In the meantime, if you see downed power lines or other emergencies, call 911. Contact ComEd to report power outages, as well.

Property owners and occupants are also responsible for clearing sidewalks within 24 hours of any snowfall. Evanston has a Snow Shoveling Assistance Program that connects seniors and residents with disabilities to volunteers who can help out.

And lastly, Bogg asked for anyone who sees someone in need of clothes, food or a place to stay to consider assisting them by connecting them to local services.

“What these people need more than anything else is kindness and to be seen as human beings and not otherized,” Bogg said. “So if anybody sees someone, and they need a blanket, we’re not the only place you can get a blanket. If you have a spare blanket, give it to someone who needs it.”

School notices

On Thursday, Evanston/Skokie District 65 announced that Friday, Dec. 23 “will be an E-Learning Day and all District 65 schools and centers will be closed for in-person learning.”

“Based on the extreme cold with windchills reaching -35 below, high winds, and blowing snow, travel is expected to be hazardous,” said the notice, sent in the name of Superintendent Devon Horton. “This decision was made with safety in mind and to provide as much notice as possible so that the necessary arrangements can be made.”

Students and families can check the e-learning plan web page for more information. E-learning days, unlike full snow closures, do not need to be made up at the end of the year.

District 65 has also canceled all afternoon activities and afternoon child care programs on Thursday, Dec. 22. School dismissals on Thursday will take place at the normal times, according to a Wednesday notice.

Meanwhile, Evanston Township High School has announced it will cancel in-person classes and activities entirely on Friday, Dec. 23. Unlike District 65, though, all ETHS activities and sports practices are currently on as scheduled for Thursday afternoon.

“Students should check their school email for asynchronous (self-paced) e-learning activities,” ETHS said in an online announcement Wednesday. “Online forms, assignments and activities will be used to take attendance. Students should also look for individual updates from teachers about expectations for the day. For more information about e-learning days, please visit the ETHS website.”

Council member confident

“We’re used to storms like this,” said Jonathan Nieuwsma, 4th Ward Council member. 

Based on information from city staff, he said,  “I don’t think this one is going to be as bad as we thought it might be.”

Nieuwsma said Evanston and the Chicago area can expect around 4½ inches of snow at the most Thursday through Friday, not unusual for the region this time of year. The more serious issue, he said, are the frigid conditions, however.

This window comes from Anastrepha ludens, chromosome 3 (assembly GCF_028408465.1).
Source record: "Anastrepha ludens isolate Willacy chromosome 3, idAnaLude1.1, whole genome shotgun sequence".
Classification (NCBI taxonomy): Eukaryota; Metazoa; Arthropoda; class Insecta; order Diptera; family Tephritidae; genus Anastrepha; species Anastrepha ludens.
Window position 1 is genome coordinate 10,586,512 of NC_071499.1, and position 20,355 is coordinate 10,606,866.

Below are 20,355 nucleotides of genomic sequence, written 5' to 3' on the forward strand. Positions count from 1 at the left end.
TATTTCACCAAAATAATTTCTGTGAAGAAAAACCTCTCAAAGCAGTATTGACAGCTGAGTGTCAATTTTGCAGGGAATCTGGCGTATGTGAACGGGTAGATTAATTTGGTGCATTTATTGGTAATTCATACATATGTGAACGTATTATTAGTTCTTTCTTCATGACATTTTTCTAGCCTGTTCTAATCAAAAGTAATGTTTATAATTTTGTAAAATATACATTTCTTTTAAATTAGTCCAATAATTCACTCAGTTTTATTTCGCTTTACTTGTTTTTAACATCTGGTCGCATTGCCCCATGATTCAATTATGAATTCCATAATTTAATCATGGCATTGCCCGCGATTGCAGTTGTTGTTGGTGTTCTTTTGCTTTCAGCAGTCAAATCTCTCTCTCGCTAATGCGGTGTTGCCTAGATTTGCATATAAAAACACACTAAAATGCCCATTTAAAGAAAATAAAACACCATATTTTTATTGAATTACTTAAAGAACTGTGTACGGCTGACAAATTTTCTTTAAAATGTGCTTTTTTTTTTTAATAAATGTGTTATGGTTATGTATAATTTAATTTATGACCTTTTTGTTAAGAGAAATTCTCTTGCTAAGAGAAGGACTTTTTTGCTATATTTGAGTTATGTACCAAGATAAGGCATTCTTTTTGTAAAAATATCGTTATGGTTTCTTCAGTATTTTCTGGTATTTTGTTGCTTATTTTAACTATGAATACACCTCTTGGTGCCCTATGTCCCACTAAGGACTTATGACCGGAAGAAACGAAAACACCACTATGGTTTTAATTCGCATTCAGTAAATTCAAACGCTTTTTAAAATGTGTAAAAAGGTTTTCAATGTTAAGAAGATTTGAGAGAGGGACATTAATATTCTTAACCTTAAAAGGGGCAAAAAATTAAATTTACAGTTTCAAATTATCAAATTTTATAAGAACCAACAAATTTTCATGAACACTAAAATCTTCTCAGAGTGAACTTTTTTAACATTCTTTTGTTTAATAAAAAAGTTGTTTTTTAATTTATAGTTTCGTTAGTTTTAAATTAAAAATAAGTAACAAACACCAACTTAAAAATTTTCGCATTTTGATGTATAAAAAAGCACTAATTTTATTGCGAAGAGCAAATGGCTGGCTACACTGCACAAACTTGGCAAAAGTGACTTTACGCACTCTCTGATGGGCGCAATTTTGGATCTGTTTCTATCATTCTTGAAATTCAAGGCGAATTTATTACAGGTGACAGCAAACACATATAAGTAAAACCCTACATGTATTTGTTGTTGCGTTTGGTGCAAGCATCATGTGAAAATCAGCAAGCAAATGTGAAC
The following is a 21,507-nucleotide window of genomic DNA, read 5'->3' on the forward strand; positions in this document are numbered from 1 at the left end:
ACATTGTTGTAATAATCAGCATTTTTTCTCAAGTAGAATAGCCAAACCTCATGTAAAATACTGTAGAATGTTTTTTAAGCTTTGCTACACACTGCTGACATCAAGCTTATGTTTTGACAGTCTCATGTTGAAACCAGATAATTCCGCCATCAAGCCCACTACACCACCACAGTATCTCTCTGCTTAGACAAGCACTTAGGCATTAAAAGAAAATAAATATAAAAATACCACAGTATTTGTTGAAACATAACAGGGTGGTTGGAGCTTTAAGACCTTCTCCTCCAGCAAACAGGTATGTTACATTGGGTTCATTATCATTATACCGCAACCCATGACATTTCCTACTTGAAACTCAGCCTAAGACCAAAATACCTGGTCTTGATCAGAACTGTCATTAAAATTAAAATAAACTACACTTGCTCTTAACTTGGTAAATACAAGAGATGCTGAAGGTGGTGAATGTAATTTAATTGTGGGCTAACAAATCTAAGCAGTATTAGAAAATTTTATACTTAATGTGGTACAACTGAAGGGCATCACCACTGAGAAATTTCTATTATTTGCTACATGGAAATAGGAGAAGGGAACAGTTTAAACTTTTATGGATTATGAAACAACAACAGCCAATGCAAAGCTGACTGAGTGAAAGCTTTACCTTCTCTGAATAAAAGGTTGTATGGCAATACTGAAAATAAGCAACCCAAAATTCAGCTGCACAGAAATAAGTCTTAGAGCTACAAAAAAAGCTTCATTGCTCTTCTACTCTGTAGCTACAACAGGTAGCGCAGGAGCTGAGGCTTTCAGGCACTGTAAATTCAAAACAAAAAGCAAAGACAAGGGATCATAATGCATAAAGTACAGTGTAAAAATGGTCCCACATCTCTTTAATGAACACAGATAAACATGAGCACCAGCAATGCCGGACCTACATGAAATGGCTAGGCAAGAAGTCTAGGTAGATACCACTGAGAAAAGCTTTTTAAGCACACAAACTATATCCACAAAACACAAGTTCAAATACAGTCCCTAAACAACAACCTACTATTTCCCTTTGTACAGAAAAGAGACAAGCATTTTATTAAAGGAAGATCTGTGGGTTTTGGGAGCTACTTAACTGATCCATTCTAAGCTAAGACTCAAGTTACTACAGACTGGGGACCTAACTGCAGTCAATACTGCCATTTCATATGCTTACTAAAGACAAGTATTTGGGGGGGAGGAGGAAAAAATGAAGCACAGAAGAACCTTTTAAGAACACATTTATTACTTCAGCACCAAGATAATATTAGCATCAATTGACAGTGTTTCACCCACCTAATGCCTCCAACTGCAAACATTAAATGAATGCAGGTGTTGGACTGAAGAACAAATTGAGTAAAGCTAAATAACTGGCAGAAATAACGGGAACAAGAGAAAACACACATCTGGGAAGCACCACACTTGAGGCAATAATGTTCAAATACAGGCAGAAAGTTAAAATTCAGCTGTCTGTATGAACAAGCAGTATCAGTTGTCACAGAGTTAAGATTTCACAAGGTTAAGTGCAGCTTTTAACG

“Low temperatures can be hazardous, especially to senior citizens or folks who are struggling to pay utility bills,” he said.

Despite concerns over the storm, Nieuwsma remained optimistic over the city meeting the challenge.

“This is just gonna be a regular winter snow storm, something that we’re prepared to deal with,” he said. Nieuwsma touted the city’s snow plowing program and said he is confident in the city’s ability to tackle the snow.

However, with the holiday weekend and people traveling for Christmas,  “I would like to urge folks to be very, very careful if they’re out and about,” he said.

Staying safe outdoors

The Health and Human Services Department recommends the following preventive measures for those who must venture outside:

  • Wear several layers of loose-fitting, lightweight, warm clothing rather than one layer of heavy clothing. Wool offers good protection from extreme cold and moisture.
  • Don’t forget to wear a hat, gloves and scarf. In extreme cold, frostbite can occur within 60 seconds or less. Make sure to cover all exposed skin.
  • Wear waterproof boots or sturdy shoes that provide maximum traction.
  • Restrict outdoor exposure for infants, children and pets.
  • Keep your cell phone charged in case of emergency.
  • Seek medical attention if you notice symptoms of hypothermia or frostbite, such as skin stiffness, slurred speech, slow heartbeat, drowsiness, weak pulse, or slow or shallow breathing.

Staying safe on the road

  • Don’t run your car or truck in your garage, even if you leave the door open, and make sure the tailpipe is clear of snow, ice and other debris.
  • Ensure antifreeze levels are sufficient to avoid freezing.
  • Maintain a full tank of gas.

Prevent water service lines from freezing

  • During extreme cold weather, property owners should take precautions to prevent their water service line from freezing.
  • Insulate or wrap UL-listed heat tape around water pipes.
  • Keep cabinet doors open under kitchen and bathroom sinks overnight to help prevent frozen water pipes, and insulate water pipes in unheated spaces, like garages, basements and crawl spaces.
  • Run water at a small trickle. 

Gina Castro

Gina Castro is a Racial Justice fellow for the Evanston RoundTable. She recently earned a master’s degree from Northwestern University’s Medill School of Journalism where she studied investigative...

Manan Bhavnani

Prior to joining the RoundTable, Manan Bhavnani covered business and technology for the International Business Times, with a focus on mergers, earnings and governance. He is a double Medill graduate, with...

Duncan Agnew

Duncan Agnew covers Evanston public schools, affordable housing, City Hall and more for the RoundTable. He also writes long-form investigations, features and the morning email newsletter three times a...

Susy Schultz

Susy Schultz is the editor of the Evanston Roundtable. She has been a journalist for more than 20 years, and is the former president of Public Narrative, a nonprofit dedicated to teaching journalists and...